Transport in a coordinated soil-root-xylem-phloem leaf system
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© 2018 Elsevier Ltd Links between the carbon and water economies of plants are coupled by combining the biochemical demand for atmospheric CO2with gas transfer through stomates, liquid water transport in the soil-xylem hydraulic system and sucrose export in the phloem. We formulated a model to predict stomatal conductance (gs), consistent with the maximum energy circulation concept of Lotka and Odum, by maximizing the sucrose flux out of photosynthesizing leaves. The proposed modeling approach recovers all prior results derived from stomatal optimization theories and profit-maximization arguments for the xylem hydraulic system aimed at predicting gs. The novel features of this approach are its ability to 1) predict the price of losing water in carbon units using xylem and phloem properties (i.e., the marginal water use efficiency) and 2) explain why water molecules become more expensive to exchange for CO2molecules when soil moisture becomes limiting or when plants acclimate to new elevated atmospheric CO2concentration. On short time-scales (sub-daily), predicted gsunder many environmental stimuli were consistent with measurements reported in the literature, including a general sensitivity of gsto vapor pressure deficit and leaf water potential. During progressive droughts, differences in the coordination among the leaf, xylem, and phloem functioning determine the isohydric-to-anisohydric behavior among plants.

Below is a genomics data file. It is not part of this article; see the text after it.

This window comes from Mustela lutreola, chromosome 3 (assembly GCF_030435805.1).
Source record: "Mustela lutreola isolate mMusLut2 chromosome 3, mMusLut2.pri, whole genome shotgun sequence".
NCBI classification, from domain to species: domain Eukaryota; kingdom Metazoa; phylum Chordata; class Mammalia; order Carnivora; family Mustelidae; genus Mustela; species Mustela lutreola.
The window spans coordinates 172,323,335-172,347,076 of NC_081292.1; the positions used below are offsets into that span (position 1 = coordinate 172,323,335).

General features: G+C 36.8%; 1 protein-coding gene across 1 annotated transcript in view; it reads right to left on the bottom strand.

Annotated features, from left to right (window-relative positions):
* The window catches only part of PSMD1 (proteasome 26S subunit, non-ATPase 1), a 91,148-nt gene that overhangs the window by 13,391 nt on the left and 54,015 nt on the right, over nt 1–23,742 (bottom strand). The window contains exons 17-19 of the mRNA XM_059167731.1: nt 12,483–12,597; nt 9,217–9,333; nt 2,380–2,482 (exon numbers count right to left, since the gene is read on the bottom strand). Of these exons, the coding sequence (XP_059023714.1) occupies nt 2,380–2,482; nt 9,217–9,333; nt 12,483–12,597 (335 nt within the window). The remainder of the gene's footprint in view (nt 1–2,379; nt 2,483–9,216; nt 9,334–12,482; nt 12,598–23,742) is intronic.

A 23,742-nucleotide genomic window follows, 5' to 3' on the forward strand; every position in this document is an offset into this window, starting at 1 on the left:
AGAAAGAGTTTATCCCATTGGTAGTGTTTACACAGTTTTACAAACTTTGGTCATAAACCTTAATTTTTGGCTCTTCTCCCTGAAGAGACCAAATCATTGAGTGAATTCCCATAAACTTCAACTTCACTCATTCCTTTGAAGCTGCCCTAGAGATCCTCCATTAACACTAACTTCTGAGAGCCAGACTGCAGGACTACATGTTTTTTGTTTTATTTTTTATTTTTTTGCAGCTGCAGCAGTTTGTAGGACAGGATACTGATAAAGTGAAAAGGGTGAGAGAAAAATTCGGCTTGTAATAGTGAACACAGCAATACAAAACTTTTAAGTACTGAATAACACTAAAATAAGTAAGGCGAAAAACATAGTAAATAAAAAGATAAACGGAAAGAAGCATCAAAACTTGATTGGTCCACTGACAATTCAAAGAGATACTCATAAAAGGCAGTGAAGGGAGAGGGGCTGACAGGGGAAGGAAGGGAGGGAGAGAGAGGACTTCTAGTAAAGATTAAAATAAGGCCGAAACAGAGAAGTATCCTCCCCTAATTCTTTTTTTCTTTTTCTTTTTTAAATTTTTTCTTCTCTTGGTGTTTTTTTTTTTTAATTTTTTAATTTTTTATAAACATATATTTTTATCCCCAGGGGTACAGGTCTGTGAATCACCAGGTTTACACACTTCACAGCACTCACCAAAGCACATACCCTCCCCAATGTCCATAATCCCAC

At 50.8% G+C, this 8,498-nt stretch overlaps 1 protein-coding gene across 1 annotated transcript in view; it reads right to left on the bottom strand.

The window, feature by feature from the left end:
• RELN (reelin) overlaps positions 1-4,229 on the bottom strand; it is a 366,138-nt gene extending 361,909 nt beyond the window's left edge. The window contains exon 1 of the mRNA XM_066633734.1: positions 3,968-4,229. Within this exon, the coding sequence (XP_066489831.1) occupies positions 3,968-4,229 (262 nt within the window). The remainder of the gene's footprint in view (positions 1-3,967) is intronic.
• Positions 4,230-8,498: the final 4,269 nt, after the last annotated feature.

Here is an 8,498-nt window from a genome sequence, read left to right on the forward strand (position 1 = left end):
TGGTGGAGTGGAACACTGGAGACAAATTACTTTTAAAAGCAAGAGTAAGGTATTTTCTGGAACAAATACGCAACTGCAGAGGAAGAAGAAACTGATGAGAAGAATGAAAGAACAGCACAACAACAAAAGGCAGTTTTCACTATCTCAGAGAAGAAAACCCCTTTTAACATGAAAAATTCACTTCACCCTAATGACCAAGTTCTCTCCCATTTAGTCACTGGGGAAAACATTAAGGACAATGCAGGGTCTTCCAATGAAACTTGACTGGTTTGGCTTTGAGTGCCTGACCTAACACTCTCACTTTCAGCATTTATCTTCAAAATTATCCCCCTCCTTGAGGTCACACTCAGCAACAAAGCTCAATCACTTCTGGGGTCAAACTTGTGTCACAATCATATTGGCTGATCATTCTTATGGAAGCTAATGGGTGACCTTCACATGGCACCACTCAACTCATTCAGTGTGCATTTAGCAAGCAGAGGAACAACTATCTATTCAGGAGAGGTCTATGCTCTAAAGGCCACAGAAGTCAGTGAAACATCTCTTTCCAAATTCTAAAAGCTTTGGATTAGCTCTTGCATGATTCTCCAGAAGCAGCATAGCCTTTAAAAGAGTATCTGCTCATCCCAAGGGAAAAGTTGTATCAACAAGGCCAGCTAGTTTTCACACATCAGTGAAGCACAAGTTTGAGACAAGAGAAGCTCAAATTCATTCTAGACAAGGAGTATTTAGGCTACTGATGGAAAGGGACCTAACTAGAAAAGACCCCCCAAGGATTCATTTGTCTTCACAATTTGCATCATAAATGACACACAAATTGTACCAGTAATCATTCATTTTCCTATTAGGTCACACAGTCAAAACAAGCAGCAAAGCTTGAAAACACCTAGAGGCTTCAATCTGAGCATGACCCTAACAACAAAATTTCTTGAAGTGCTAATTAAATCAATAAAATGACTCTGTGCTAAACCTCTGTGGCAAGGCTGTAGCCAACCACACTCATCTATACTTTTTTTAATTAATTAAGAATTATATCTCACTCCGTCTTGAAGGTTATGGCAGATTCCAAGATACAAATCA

Published Version (Please cite this version)10.1016/j.advwatres.2018.06.002
Publication InfoDomec, Jean; Palmroth, Sari; Katul, Gabriel; Huang, Cheng-Wei; Pockman, William T; & Litvak, Marcy E (2018). Transport in a coordinated soil-root-xylem-phloem leaf system. Advances in Water Resources, 119. pp. 1-16. 10.1016/j.advwatres.2018.06.002. Retrieved from https://hdl.handle.net/10161/17324.
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Visiting Professorin the Nicholas School of the Environment
Bordeaux Sciences Agro in FRANCE (primary appointment)Discovery of knowledge in Plant water relations, ecosystem ecology and ecohydrology, with special focus on: - Long-distance water transport under future climate; - Drought tolerance and avoidance; - Patterns of changes in structural and functional traits within individual plants. My goal as a researcher is to improve the fundamental science understanding of how plants and terrestrial ecosystems respond to climate
Theodore S. Coile Professor of Hydrology and Micrometeorology
Gabriel G. Katul received his B.E. degree in 1988 at the American University of Beirut (Beirut, Lebanon), his M.S. degree in 1990 at Oregon State University (Corvallis, OR) and his Ph.D degree in 1993 at the University of California in Davis (Davis, CA). He is currently the Theodore S. Coile Professor of Hydrology and Micrometeorology at the Nicholas School of the Environment and the Department of Civil and Environmental Engineering at Duke University (Durham,
Associate Research Professor in the Division of Environmental Science and Policy
Dr. Palmroth's research focuses on the effects of resource availability and climatic variability on carbon uptake and allocation of individual shoots, trees and forest ecosystems. She studies ecophysiological processes in trees from leaf to stand scales, with special emphasis on conifers. In particular, Dr. Palmroth is interested in the radiative transfer in forest canopies, how the radiation regime is affected by conifer shoot structure, and what the feedbacks are between availability of solar
Alphabetical list of authors with Scholars@Duke profiles.